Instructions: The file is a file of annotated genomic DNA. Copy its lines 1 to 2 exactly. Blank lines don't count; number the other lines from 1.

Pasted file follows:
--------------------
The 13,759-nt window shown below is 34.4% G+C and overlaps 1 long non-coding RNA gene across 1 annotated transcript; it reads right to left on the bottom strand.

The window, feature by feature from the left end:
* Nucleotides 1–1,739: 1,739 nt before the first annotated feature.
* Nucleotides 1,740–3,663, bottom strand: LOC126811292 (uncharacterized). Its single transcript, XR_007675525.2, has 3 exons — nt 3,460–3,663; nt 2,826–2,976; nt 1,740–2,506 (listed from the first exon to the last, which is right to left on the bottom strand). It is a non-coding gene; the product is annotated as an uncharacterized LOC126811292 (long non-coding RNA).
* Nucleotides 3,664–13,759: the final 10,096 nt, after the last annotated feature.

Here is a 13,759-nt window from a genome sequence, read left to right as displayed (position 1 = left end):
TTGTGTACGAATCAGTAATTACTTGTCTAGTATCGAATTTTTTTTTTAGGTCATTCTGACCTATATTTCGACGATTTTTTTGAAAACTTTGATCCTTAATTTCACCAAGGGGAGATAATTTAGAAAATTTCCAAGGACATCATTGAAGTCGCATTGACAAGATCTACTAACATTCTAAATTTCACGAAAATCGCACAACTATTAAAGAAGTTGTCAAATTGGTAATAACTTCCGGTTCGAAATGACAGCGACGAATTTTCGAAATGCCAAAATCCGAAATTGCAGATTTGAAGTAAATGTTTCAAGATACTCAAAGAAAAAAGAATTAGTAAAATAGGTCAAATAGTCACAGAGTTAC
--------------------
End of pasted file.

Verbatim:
The 13,759-nt window shown below is 34.4% G+C and overlaps 1 long non-coding RNA gene across 1 annotated transcript; it reads right to left on the bottom strand.

The window, feature by feature from the left end: